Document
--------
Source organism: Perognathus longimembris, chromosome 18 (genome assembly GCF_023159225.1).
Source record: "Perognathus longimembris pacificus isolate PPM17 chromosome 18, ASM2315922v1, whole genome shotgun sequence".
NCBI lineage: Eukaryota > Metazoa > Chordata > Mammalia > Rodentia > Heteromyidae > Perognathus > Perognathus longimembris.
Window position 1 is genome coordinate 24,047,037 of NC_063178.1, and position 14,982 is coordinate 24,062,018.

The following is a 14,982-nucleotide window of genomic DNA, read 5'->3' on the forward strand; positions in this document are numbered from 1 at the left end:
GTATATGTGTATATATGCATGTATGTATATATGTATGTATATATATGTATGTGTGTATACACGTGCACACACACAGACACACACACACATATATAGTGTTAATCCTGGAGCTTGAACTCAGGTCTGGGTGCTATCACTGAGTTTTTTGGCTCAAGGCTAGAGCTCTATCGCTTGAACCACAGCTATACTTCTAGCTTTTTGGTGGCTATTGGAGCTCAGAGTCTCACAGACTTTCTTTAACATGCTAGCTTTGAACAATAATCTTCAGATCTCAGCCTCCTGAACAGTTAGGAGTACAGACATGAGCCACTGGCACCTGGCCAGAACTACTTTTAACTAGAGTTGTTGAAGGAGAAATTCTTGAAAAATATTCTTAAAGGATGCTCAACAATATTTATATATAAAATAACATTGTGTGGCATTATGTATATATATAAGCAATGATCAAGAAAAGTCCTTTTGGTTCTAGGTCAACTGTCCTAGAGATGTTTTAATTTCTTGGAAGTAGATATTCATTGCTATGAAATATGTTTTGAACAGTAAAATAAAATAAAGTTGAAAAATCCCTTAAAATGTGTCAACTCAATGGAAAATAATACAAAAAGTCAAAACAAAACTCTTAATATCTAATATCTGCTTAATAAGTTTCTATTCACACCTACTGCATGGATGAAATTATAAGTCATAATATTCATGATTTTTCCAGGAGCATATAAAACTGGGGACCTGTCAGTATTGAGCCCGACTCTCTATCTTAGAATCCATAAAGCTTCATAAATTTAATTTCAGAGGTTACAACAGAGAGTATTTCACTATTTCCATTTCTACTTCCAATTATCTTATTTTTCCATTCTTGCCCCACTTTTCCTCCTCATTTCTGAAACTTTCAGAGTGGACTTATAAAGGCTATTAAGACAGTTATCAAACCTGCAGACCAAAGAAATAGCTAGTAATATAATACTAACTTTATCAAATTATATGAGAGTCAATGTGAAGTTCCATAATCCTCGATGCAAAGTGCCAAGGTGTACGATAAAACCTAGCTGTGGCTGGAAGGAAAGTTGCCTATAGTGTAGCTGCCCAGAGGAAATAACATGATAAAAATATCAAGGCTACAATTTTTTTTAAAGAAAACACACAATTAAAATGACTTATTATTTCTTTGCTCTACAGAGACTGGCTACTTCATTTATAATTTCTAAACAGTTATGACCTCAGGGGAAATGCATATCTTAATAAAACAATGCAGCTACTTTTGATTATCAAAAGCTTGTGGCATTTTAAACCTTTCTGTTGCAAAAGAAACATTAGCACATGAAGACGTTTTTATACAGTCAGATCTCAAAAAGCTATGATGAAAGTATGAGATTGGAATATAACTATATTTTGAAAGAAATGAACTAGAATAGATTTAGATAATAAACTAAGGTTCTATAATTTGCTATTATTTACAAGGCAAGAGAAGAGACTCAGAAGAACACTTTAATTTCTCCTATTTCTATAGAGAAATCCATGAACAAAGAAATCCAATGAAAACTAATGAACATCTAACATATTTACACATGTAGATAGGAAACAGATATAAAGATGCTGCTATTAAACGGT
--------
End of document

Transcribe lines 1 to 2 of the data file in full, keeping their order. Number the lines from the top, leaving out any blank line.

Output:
Source organism: Perognathus longimembris, chromosome 18 (genome assembly GCF_023159225.1).
Source record: "Perognathus longimembris pacificus isolate PPM17 chromosome 18, ASM2315922v1, whole genome shotgun sequence".